Olczyk started chemotherapy treatments in September and he has his good and bad days. Those will continue for a while. So will his fight to completely beat this. But for at least the next two nights Olczyk gets to return to a normal routine, and that’s the perfect panacea for a trying time.

“I’m overwhelmed with everybody,” Olczyk said. “But this is the best medicine I’ve had in a long time.”

Lance Bouma's second chance has meant steady work with Blackhawks

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USA TODAY

Lance Bouma's second chance has meant steady work with Blackhawks

Lance Bouma took his place at fourth-line left wing as the Blackhawks rolled their forward rushes on Tuesday morning. As the Blackhawks have tinkered with their trios, Bouma, whose final two seasons with the Calgary Flames were filled with uncertainty, has found a consistent role in this lineup.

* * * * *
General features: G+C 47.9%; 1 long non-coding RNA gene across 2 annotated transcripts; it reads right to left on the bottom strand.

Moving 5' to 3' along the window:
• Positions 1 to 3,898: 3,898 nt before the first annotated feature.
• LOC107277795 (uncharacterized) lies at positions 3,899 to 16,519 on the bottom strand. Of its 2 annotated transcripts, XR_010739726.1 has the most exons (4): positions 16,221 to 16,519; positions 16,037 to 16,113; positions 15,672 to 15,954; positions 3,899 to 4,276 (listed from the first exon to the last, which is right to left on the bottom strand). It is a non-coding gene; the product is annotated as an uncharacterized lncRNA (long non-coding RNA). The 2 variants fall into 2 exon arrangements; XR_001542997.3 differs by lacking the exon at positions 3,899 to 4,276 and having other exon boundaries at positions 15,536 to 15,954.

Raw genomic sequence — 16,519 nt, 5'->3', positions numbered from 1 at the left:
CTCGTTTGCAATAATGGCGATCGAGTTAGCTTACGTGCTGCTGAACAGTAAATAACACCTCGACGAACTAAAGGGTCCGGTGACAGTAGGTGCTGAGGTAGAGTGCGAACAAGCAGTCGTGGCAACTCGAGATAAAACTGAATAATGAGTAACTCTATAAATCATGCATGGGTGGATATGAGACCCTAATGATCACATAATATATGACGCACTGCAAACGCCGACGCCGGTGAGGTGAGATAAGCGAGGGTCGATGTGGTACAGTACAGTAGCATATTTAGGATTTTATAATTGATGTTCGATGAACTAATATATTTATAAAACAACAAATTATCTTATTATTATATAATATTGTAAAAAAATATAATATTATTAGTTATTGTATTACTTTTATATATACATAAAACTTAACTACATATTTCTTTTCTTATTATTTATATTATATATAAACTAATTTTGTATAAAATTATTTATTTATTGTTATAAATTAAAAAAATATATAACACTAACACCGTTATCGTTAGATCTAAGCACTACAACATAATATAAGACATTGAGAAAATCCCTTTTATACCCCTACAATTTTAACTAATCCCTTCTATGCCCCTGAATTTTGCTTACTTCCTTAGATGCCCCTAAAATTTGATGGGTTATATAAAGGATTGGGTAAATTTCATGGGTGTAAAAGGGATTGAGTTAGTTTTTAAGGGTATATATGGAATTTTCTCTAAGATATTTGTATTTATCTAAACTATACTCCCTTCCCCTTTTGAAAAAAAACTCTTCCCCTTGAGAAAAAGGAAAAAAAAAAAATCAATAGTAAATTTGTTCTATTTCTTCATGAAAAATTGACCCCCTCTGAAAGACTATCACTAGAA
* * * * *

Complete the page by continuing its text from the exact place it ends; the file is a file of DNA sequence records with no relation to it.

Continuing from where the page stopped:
“Obviously I was brought here for a reason,” Bouma said. “Things didn’t go the way I wanted them to in Calgary. To come here to Chicago and have that role, it’s been a lot of fun so far.”

The Blackhawks knew what they wanted from Bouma and his fellow fourth liners: some physical play, some energy and if there are any scoring opportunities, bonus. It’s a second chance for Bouma, whose contract was terminated by the Flames on June 30.

“I think it’s definitely a motivator knowing that you get in that situation where all of a sudden, ‘OK, I have to almost start over again and I have to prove to a new team that I belong in this league and I can play,’” coach Joel Quenneville said on Tuesday. “There are always circumstances where teams make decisions like that. We’ve been a part of it. And moving forward as a player, you’ve gotta look at it as a fresh opportunity. It’s an opportunity to get back to playing your game.”